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Thread: Vague question about light

  1. #1 Vague question about light 
    Administrator KALSTER's Avatar
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    Has there ever been found some relation between some properties of light (its speed, how mass increases as an object nears light speed, the degree to which light is bent by a gravity field, possible energy levels of photons, etc.) and the equation ? Or rather, are there any phenomena ascribed to light/photons that can be reduced to or is described by the equation? I know this is a pretty vague question, but any answer would be welcome. :wink:

    I would still like some more answers on my infinity thread too.


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  3. #2  
    Forum Ph.D.
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    What do you mean by “as it nears light speed”? :? All light travels at light speed, no?


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    Administrator KALSTER's Avatar
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    You were too fast for me, fixed it.
    Disclaimer: I do not declare myself to be an expert on ANY subject. If I state something as fact that is obviously wrong, please don't hesitate to correct me. I welcome such corrections in an attempt to be as truthful and accurate as possible.

    "Gullibility kills" - Carl Sagan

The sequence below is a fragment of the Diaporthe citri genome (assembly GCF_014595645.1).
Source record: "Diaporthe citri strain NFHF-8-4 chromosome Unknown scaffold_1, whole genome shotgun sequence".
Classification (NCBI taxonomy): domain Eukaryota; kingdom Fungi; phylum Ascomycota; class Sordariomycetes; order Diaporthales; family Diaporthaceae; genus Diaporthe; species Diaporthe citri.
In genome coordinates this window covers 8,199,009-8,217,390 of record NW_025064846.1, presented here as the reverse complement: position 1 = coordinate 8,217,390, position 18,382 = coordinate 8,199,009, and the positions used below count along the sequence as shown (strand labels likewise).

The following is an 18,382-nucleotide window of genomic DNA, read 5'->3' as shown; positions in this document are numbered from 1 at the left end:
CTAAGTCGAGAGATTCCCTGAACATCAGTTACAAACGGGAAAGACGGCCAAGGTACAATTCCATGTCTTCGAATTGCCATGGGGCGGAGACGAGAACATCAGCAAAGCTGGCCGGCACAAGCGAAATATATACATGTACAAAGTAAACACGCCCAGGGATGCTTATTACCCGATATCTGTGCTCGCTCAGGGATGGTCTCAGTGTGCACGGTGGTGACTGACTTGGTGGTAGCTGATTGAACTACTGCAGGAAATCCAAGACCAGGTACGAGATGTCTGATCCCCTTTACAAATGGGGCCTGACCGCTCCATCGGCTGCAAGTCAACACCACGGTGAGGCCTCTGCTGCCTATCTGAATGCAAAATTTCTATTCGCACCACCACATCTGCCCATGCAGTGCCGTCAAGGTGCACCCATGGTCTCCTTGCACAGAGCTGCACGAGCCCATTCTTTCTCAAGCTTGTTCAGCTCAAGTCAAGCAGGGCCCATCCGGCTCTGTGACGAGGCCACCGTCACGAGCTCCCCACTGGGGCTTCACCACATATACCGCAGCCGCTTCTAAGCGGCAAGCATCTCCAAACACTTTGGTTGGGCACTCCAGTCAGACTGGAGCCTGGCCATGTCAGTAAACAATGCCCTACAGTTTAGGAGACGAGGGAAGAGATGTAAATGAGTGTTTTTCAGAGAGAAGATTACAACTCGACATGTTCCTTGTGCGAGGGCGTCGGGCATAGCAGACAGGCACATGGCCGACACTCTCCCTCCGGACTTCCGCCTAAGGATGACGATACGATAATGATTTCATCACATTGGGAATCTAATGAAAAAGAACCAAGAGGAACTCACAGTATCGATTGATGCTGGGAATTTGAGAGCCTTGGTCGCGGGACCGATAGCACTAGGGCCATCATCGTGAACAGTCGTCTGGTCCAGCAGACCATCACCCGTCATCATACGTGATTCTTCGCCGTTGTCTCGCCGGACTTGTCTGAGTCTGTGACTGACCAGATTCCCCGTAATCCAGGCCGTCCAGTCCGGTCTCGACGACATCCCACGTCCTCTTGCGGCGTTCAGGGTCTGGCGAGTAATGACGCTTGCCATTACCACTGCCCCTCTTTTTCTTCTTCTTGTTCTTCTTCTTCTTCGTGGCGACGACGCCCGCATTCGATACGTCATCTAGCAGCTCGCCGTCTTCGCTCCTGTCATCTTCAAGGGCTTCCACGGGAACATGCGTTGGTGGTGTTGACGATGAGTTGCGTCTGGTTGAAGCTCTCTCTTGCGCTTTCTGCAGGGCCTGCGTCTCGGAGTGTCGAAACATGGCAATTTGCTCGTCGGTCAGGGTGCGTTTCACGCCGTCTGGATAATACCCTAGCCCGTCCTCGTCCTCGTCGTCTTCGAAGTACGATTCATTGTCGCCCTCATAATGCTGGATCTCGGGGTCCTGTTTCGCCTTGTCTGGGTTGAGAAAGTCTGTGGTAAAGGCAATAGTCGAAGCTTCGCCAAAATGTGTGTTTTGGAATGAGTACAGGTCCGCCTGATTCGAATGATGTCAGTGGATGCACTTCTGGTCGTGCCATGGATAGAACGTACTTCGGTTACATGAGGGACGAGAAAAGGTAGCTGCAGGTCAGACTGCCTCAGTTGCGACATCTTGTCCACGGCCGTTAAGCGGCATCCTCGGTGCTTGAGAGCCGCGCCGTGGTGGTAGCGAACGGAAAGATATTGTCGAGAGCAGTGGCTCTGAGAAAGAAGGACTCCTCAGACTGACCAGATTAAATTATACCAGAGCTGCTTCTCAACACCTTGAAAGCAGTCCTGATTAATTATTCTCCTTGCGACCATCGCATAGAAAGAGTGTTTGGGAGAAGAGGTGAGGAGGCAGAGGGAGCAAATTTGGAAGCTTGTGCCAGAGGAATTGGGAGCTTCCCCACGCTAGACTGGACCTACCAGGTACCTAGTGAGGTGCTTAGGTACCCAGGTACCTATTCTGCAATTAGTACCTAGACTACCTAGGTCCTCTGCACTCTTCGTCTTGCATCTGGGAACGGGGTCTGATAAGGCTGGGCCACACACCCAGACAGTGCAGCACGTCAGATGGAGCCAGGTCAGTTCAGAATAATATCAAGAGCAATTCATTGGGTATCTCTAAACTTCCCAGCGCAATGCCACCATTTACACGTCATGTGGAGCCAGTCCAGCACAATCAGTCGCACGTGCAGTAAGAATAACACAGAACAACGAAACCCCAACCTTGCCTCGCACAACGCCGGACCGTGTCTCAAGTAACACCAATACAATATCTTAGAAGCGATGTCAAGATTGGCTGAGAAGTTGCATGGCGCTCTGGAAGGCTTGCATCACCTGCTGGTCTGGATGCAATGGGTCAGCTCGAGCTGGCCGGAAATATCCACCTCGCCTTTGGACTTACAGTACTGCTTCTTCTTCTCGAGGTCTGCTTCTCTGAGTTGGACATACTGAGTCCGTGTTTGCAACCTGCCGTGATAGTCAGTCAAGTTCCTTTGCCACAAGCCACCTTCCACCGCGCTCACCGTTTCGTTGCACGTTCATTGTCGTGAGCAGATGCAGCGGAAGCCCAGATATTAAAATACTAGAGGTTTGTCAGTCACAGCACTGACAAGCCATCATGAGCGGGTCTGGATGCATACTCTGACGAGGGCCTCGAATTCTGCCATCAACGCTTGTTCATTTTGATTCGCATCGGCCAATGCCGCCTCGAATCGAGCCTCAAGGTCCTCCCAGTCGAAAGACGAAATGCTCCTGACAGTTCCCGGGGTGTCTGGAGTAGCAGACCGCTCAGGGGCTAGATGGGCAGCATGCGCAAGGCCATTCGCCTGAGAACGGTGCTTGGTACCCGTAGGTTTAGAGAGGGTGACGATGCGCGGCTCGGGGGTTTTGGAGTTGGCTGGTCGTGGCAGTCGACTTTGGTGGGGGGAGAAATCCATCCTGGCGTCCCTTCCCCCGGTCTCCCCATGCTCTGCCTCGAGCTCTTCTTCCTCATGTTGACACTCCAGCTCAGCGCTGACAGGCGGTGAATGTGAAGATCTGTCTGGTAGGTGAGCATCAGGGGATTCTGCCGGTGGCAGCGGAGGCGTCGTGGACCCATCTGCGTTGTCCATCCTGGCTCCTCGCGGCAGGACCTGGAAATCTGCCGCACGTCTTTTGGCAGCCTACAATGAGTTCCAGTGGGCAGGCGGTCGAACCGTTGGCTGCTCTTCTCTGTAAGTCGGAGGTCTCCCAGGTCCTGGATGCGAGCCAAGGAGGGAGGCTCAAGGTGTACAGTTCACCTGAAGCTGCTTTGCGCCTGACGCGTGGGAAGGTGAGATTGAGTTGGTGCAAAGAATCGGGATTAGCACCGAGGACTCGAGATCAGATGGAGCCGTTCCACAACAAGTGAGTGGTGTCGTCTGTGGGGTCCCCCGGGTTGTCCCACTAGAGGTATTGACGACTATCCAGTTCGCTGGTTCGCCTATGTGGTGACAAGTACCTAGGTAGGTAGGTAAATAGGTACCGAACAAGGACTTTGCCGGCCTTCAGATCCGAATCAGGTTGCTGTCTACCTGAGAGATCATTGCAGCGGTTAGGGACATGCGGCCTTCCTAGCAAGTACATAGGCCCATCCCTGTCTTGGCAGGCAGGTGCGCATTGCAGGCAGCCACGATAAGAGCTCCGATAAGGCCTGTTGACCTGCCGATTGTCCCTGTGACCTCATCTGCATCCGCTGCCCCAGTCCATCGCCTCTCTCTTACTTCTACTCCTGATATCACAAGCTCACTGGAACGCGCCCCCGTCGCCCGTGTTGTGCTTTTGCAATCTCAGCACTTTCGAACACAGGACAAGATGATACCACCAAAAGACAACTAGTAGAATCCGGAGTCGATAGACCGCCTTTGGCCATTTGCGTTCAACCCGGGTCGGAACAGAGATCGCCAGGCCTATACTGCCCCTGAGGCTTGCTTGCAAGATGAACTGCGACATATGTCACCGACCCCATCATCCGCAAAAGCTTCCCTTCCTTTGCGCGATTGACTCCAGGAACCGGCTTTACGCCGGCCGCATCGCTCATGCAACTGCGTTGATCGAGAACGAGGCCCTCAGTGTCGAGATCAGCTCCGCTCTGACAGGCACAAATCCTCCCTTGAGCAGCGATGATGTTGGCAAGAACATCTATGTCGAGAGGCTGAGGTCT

"All people know the same truth. Our lives consist of how we chose to distort it." - Harry Block
    "It is the mark of an educated mind to be able to entertain a thought without accepting it." - Aristotle
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  5. #4  
    Forum Isotope Bunbury's Avatar
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    Isn't it simple geometry? If the inverse square law was instead an inverse cube law, then light rays would have to bend to provide the additional area between them needed to reduce the flux to what the law predicts. If a light ray bends the one next to it must bend a bit further, or interfere, until eventually you have a recursive light ray going back to where it came from! It seems that an inverse square law is the only one that allows all the light rays to peacefully coexist, at least in this universe.
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    Quote Originally Posted by Bunbury
    Isn't it simple geometry? If the inverse square law was instead an inverse cube law, then light rays would have to bend to provide the additional area between them needed to reduce the flux to what the law predicts. If a light ray bends the one next to it must bend a bit further, or interfere, until eventually you have a recursive light ray going back to where it came from! It seems that an inverse square law is the only one that allows all the light rays to peacefully coexist, at least in this universe.
    Gravity does not bend light. The varying density air over the desert often bends light, while being heated by sunlight.